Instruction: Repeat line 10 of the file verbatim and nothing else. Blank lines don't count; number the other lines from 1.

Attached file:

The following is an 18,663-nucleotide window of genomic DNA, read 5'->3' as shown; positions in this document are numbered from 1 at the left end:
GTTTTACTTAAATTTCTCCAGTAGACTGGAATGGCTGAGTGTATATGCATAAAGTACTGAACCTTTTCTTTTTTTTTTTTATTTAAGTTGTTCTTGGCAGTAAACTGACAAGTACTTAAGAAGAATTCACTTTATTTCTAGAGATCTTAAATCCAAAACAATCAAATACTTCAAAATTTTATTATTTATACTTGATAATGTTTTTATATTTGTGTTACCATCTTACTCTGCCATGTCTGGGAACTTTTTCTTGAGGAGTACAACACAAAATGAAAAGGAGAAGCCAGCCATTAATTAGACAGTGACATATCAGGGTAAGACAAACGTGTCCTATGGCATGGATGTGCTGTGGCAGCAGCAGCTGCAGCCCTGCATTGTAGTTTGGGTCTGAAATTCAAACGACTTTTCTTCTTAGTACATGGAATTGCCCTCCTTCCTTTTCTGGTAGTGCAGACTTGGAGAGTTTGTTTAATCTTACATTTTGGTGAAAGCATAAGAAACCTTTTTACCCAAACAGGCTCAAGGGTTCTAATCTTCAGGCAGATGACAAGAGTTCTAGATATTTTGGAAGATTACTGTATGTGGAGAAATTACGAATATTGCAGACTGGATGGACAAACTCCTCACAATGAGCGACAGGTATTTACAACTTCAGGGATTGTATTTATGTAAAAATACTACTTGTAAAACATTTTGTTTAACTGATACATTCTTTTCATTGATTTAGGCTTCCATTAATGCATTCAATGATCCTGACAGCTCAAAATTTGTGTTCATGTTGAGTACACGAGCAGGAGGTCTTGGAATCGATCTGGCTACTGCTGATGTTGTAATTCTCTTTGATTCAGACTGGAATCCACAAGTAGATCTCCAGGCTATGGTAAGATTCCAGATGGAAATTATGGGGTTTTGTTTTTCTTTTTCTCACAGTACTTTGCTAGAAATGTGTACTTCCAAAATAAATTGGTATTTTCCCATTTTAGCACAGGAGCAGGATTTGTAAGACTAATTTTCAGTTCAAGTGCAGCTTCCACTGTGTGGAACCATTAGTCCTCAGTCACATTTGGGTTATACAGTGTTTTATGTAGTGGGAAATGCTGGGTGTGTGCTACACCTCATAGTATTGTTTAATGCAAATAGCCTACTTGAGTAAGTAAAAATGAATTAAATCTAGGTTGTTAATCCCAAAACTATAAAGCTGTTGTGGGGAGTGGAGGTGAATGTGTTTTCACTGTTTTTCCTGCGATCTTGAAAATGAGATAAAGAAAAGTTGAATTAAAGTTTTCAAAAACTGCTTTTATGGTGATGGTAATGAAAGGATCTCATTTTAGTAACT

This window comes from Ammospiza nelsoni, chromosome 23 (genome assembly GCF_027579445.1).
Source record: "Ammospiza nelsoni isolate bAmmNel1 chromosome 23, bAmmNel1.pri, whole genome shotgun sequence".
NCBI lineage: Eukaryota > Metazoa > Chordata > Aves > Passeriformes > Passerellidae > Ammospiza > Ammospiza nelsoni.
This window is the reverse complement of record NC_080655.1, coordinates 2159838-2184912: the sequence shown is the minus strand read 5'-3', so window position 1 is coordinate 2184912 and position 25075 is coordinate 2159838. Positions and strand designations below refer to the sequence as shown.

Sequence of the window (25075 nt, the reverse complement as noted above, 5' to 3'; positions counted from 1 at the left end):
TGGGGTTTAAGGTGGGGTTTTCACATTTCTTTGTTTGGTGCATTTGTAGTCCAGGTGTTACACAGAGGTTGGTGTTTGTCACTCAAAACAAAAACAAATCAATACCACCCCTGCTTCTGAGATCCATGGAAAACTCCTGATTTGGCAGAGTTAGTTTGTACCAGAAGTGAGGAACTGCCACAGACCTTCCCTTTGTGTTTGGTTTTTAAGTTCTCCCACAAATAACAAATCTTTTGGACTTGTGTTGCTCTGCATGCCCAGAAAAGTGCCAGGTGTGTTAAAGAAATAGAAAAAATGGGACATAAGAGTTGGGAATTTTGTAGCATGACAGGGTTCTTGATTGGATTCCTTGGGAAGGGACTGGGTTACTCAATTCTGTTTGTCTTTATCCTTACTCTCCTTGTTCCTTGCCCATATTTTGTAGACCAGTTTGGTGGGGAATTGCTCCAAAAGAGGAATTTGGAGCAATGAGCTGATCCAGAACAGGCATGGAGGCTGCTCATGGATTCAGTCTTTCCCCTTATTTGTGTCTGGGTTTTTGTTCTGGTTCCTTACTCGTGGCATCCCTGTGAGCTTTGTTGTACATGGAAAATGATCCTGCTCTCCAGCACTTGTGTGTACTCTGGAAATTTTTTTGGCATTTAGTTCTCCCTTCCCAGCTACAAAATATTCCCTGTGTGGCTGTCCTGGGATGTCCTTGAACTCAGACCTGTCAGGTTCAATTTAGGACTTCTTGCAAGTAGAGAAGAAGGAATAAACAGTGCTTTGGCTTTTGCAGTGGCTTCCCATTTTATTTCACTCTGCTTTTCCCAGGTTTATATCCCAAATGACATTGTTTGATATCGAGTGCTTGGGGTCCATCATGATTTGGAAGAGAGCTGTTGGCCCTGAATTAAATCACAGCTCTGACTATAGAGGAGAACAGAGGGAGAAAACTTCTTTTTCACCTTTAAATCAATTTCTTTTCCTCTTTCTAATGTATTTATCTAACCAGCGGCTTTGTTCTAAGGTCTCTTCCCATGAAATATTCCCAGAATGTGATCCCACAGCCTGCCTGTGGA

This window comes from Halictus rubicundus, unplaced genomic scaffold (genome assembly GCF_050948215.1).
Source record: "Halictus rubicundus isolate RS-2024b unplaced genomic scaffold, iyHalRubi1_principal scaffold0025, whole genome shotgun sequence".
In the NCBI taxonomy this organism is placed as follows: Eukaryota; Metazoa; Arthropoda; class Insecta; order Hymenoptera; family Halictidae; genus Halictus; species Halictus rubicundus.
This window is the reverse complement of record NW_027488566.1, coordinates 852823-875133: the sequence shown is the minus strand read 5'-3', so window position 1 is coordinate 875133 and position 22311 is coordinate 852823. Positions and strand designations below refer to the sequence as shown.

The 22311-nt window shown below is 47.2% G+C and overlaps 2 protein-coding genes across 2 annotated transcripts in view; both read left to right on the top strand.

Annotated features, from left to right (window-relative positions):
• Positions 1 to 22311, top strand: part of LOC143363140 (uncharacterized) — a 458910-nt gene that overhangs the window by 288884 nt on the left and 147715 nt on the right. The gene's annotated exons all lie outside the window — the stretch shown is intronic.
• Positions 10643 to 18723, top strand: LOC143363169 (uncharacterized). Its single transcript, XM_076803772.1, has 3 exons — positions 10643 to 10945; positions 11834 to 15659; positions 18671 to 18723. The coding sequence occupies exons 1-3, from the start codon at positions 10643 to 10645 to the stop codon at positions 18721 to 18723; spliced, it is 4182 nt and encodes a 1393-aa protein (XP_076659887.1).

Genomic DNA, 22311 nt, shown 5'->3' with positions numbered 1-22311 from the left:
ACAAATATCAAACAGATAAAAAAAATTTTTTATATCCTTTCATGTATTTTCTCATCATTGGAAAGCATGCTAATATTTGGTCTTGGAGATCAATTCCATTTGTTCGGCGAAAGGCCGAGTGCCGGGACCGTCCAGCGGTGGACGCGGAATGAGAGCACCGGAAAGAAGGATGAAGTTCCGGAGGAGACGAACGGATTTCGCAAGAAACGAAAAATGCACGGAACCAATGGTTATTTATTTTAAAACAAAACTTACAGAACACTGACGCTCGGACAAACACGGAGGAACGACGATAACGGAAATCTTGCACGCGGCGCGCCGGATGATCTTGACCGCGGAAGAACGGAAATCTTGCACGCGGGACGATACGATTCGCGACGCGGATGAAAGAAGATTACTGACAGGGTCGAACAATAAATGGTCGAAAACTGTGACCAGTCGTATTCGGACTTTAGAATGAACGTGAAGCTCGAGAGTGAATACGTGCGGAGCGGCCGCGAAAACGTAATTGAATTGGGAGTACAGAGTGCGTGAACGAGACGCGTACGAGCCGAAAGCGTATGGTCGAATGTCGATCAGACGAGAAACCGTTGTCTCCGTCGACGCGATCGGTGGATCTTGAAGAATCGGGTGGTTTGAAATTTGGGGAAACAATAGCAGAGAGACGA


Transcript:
Source record: "Halictus rubicundus isolate RS-2024b unplaced genomic scaffold, iyHalRubi1_principal scaffold0025, whole genome shotgun sequence".